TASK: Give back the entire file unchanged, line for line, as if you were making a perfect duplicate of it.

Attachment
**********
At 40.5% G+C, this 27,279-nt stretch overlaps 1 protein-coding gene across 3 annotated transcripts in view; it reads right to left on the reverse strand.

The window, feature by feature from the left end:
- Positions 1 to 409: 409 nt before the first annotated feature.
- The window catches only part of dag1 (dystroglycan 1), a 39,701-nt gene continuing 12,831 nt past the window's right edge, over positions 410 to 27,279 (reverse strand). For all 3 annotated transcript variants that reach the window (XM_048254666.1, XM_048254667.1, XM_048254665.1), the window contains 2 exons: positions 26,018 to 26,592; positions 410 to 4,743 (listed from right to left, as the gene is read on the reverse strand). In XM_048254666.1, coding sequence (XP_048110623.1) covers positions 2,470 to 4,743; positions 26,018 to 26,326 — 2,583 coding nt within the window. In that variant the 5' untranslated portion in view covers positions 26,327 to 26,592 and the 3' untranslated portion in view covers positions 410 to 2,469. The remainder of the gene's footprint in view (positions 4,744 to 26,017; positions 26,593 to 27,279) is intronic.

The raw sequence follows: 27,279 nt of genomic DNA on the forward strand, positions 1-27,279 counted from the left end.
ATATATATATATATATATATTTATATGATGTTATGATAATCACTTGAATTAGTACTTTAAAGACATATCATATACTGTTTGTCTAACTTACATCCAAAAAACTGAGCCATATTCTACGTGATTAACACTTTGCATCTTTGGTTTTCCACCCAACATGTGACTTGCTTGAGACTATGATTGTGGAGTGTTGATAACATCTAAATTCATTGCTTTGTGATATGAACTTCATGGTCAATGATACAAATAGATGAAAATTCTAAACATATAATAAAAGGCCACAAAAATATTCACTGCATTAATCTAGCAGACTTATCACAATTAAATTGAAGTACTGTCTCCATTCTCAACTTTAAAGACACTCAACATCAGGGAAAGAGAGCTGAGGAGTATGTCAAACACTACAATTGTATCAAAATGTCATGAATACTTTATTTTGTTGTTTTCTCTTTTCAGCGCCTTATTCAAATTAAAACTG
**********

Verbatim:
At 40.5% G+C, this 27,279-nt stretch overlaps 1 protein-coding gene across 3 annotated transcripts in view; it reads right to left on the reverse strand.

The window, feature by feature from the left end:
- Positions 1 to 409: 409 nt before the first annotated feature.
- The window catches only part of dag1 (dystroglycan 1), a 39,701-nt gene continuing 12,831 nt past the window's right edge, over positions 410 to 27,279 (reverse strand). For all 3 annotated transcript variants that reach the window (XM_048254666.1, XM_048254667.1, XM_048254665.1), the window contains 2 exons: positions 26,018 to 26,592; positions 410 to 4,743 (listed from right to left, as the gene is read on the reverse strand). In XM_048254666.1, coding sequence (XP_048110623.1) covers positions 2,470 to 4,743; positions 26,018 to 26,326 — 2,583 coding nt within the window. In that variant the 5' untranslated portion in view covers positions 26,327 to 26,592 and the 3' untranslated portion in view covers positions 410 to 2,469. The remainder of the gene's footprint in view (positions 4,744 to 26,017; positions 26,593 to 27,279) is intronic.

The raw sequence follows: 27,279 nt of genomic DNA on the forward strand, positions 1-27,279 counted from the left end.
ATATATATATATATATATATTTATATGATGTTATGATAATCACTTGAATTAGTACTTTAAAGACATATCATATACTGTTTGTCTAACTTACATCCAAAAAACTGAGCCATATTCTACGTGATTAACACTTTGCATCTTTGGTTTTCCACCCAACATGTGACTTGCTTGAGACTATGATTGTGGAGTGTTGATAACATCTAAATTCATTGCTTTGTGATATGAACTTCATGGTCAATGATACAAATAGATGAAAATTCTAAACATATAATAAAAGGCCACAAAAATATTCACTGCATTAATCTAGCAGACTTATCACAATTAAATTGAAGTACTGTCTCCATTCTCAACTTTAAAGACACTCAACATCAGGGAAAGAGAGCTGAGGAGTATGTCAAACACTACAATTGTATCAAAATGTCATGAATACTTTATTTTGTTGTTTTCTCTTTTCAGCGCCTTATTCAAATTAAAACTG